Andrew Bowen: Kind of give them the menu of choices.
Elaine Fairman: Absolutely, absolutely.
Andrew Bowen: So are there minimums or limits on either of these programs in terms of the loan amount?
Elaine Fairman: There are. Under the 7(a) program, a business can get a loan guarantee for up to $3.75 million. So a $5 million project with a 75% guarantee, would be $3,750,000. Under the 504 program, for the 40% of the project that we finance, our loan can range anywhere from 25,000 to 5.5 million. So we’re financing very small projects, and we’re financing very large projects. On the upper end of us being able to finance 5.5 million, we could be looking at a $15- or $20- million project. On the lower end, we could be looking at a project of $100,000.
Andrew Bowen: Wow, that’s fantastic. So what do you normally do at BEFCOR over the course of the year? Do you have a volume number? I know that’s a very strange question.
Elaine Fairman: It’s not strange. We will finance anywhere from 30 to 60 businesses, and that’s a bit of a range, but usually somewhere between 30 and 60, depending on the economy, depending on what banks are financing. We can only make 504 loans when a bank or a private lending institution partners with us. So when the banks are not lending, then we are not lending, but when banks are active, we are typically active. And sometimes it can depend on, you know, how the banks are deploying their capital, if they prefer the 7(a) program for a certain period of time, or whether, you know, they are using the 504 program more aggressively. But in a typical business, we’ll look…a typical year, we’ll look at somewhere between 30 and 60, or 70 businesses.
The banks are looking at a lot of different types of businesses and that’s the beauty of the 504 program, is that we have the ability to work with doctors’ offices, we have the ability to work with manufacturers or distributors, very high-tech and IT companies. We work with small mom and pop operations with one or two employees, all the way up to businesses that have several hundred employees. Some of our companies have sales of $100,000, while others will have sales of up to $50 million. And so there’s a wide variety of businesses that will qualify for SBA loans and specifically for 504 loans. We can help a number of businesses.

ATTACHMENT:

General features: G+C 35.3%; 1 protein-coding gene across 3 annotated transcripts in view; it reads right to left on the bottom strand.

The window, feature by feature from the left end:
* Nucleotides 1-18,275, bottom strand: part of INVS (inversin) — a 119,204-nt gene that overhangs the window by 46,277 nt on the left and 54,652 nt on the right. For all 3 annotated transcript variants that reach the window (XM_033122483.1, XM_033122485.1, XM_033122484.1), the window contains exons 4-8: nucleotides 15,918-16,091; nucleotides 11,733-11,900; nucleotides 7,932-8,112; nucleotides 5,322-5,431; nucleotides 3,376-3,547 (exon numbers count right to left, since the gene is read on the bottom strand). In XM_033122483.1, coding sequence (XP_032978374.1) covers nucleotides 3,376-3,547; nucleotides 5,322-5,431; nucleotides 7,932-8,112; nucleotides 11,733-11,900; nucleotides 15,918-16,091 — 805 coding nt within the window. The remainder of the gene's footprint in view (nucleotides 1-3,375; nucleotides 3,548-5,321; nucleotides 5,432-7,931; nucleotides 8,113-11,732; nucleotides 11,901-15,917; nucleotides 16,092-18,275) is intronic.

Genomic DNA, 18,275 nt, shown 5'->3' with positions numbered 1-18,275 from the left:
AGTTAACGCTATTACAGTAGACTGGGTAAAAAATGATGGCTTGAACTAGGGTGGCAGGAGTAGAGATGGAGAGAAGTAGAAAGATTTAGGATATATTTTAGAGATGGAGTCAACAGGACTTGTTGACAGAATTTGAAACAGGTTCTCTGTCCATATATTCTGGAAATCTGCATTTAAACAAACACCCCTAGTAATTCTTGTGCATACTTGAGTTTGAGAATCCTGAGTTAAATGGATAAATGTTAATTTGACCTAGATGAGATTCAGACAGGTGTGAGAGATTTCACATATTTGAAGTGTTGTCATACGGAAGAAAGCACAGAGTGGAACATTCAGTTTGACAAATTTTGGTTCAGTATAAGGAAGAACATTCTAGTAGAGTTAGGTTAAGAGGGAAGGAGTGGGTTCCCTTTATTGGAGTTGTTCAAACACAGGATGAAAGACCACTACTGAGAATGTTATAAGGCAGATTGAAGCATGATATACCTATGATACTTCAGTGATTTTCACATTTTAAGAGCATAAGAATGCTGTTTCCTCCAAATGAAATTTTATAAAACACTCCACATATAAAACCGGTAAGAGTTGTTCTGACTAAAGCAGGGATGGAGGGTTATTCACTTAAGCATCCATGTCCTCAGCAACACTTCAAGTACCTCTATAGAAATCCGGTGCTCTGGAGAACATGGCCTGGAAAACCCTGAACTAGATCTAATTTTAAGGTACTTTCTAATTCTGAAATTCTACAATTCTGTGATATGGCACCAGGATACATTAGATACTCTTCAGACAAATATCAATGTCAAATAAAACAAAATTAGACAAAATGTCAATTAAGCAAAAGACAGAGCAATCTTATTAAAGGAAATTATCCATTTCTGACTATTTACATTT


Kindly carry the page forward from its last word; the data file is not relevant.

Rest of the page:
And just so people may have a question about the size of business, SBA considers a small business to be a business that has a net worth of $15 million or less, and their profit after tax (averaged for the last two years) of $5 million or less. And so most businesses are going to be small businesses. I think a lot of people don’t consider themselves small, but there is a wide variety of businesses that meet the SBA definition of small business and that would be eligible for 504 financing.
Andrew Bowen: That’s great, that’s really good information. I always thought that the small business was limited to a specific number of employees or revenue, but you’re saying it’s net worth and income.
Elaine Fairman: It can be, and if the business is too large for that, then we can look at revenues and the numbers of employees. But the SBA has designed its criteria to make it possible for as many businesses to be eligible as they can. They really want to make this program available to job-creating businesses and growing and expanding businesses.
Andrew Bowen: That’s fascinating. So we’ve had four segments, would you like to sum up all four segments in a sentence for lending and the SBA?
Elaine Fairman: Sure, BEFCOR is a great resource for small businesses that need to finance fixed assets, and there are a lot of options for small businesses that need to grow and expand, and check your resources out, and find out what those options are. Call BEFCOR at any time that we can help you, and encourage your bank partner, as you’re seeking a loan, to come to us and to let us try to help.
Andrew Bowen: Alright, it has been an absolute pleasure hearing from you, Elaine. This was the fourth and final part of our conversation with Elaine Fairman from BEFCOR. Listeners, if you want to learn more about the financing process, visit CBRbiz.com, or follow us on Twitter @CBRbiz. Thank you again for tuning into CBR’s B2U podcast, presented by CBRbiz.com. Until next time, we mean business.